The most-talked about celebration takes place in the northern province of Chiang Mai where people from all parts of the country flock there to enjoy the water festival, to watch the Miss Songkran Contest and the beautiful parades.

Those left in Bangkok go crazy at Songkran. Two areas that everyone, both Thai and farang, flock to are Kao San Road, and Silom Road.  Everyone will be armed with the latest pump action water pistols and walk the streets just soaking everyone else. Pickup trucks will be jammed full of people surrounding a large water barrel and as the truck drives past bowls of water are tossed from the container onto everyone. This is a time when thousands of high school and university students party until early in the morning.

Many venues close for the festival, but some of the venues actually set up parties for the revelers.  On the very gay Silom Soi 4, hundreds gather for water throwing outside of Telephone Pub, with water, ice and talcum powder everywhere, it turns into a war zone.  The whole of Silom from Rama IV Road to Naratiwat Road is closed to traffic in the late afternoon, as thousands gather to play, party, and drink and listen to live bands.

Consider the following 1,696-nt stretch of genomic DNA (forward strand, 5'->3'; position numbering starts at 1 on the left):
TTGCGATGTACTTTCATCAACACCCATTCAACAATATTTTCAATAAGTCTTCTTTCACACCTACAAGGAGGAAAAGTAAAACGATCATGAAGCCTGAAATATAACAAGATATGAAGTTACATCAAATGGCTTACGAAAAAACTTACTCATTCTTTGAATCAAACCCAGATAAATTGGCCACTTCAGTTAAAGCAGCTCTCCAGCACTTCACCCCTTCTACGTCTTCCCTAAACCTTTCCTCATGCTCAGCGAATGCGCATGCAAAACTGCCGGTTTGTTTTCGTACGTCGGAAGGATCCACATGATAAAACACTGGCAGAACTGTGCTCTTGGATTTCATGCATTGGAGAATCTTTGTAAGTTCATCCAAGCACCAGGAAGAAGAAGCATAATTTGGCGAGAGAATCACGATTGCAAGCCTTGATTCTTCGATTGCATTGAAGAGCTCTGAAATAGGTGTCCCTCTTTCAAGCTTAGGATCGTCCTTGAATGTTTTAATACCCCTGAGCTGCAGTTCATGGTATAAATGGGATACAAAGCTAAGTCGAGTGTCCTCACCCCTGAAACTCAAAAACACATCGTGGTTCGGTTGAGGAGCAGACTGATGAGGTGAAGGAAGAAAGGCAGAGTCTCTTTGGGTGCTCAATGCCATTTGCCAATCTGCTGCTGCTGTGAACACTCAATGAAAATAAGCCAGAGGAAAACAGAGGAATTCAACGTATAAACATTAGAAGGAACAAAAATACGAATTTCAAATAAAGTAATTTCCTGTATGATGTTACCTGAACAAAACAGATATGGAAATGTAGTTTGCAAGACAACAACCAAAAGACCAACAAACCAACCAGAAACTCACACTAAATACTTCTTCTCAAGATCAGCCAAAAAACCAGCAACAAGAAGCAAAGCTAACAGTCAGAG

In the northeastern city of Nong Khai, the Thai-Lao Buddha image Luang Pho Phra Sai is paraded around the city.  You can join in the blessing and being blessed by the governor and the elderly people. Other Songkran events in the city include the sand chedi building contest, Miss Songkran procession, gay beauty contest, Mekong fish cooking contest, Nong Khai souvenir contest, local sports competition, swimming across the Mekong River, folk shows, and of course, the fun of being drenched with water on a hot sunny day.

In Phuket you can see the procession of Phra Buddha Sihing, the Songkran parade and the Young Kids Songkran Contest, and then enjoy the water fun along Patong Beach.